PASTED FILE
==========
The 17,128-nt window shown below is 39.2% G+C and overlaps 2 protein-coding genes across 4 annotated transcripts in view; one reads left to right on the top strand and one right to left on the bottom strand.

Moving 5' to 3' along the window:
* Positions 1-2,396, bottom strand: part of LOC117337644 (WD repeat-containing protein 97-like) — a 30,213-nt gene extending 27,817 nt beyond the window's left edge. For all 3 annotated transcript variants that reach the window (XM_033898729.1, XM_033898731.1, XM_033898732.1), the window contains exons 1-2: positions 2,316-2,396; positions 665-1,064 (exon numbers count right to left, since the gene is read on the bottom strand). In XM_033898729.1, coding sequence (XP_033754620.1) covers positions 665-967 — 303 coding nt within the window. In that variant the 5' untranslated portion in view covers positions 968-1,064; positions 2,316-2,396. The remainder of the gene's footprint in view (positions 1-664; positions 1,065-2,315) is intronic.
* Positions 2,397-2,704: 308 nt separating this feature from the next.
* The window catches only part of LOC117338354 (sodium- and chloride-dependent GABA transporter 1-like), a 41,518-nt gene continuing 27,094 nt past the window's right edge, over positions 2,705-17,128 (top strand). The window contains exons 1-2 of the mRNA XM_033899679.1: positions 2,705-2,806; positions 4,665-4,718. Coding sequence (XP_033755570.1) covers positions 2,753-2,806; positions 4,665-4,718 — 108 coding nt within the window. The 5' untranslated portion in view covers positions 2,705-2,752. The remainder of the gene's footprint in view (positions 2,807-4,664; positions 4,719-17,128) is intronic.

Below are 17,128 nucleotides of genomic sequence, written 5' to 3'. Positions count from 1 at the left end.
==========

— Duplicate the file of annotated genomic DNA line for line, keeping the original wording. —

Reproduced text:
The 17,128-nt window shown below is 39.2% G+C and overlaps 2 protein-coding genes across 4 annotated transcripts in view; one reads left to right on the top strand and one right to left on the bottom strand.

Moving 5' to 3' along the window:
* Positions 1-2,396, bottom strand: part of LOC117337644 (WD repeat-containing protein 97-like) — a 30,213-nt gene extending 27,817 nt beyond the window's left edge. For all 3 annotated transcript variants that reach the window (XM_033898729.1, XM_033898731.1, XM_033898732.1), the window contains exons 1-2: positions 2,316-2,396; positions 665-1,064 (exon numbers count right to left, since the gene is read on the bottom strand). In XM_033898729.1, coding sequence (XP_033754620.1) covers positions 665-967 — 303 coding nt within the window. In that variant the 5' untranslated portion in view covers positions 968-1,064; positions 2,316-2,396. The remainder of the gene's footprint in view (positions 1-664; positions 1,065-2,315) is intronic.
* Positions 2,397-2,704: 308 nt separating this feature from the next.
* The window catches only part of LOC117338354 (sodium- and chloride-dependent GABA transporter 1-like), a 41,518-nt gene continuing 27,094 nt past the window's right edge, over positions 2,705-17,128 (top strand). The window contains exons 1-2 of the mRNA XM_033899679.1: positions 2,705-2,806; positions 4,665-4,718. Coding sequence (XP_033755570.1) covers positions 2,753-2,806; positions 4,665-4,718 — 108 coding nt within the window. The 5' untranslated portion in view covers positions 2,705-2,752. The remainder of the gene's footprint in view (positions 2,807-4,664; positions 4,719-17,128) is intronic.

Below are 17,128 nucleotides of genomic sequence, written 5' to 3'. Positions count from 1 at the left end.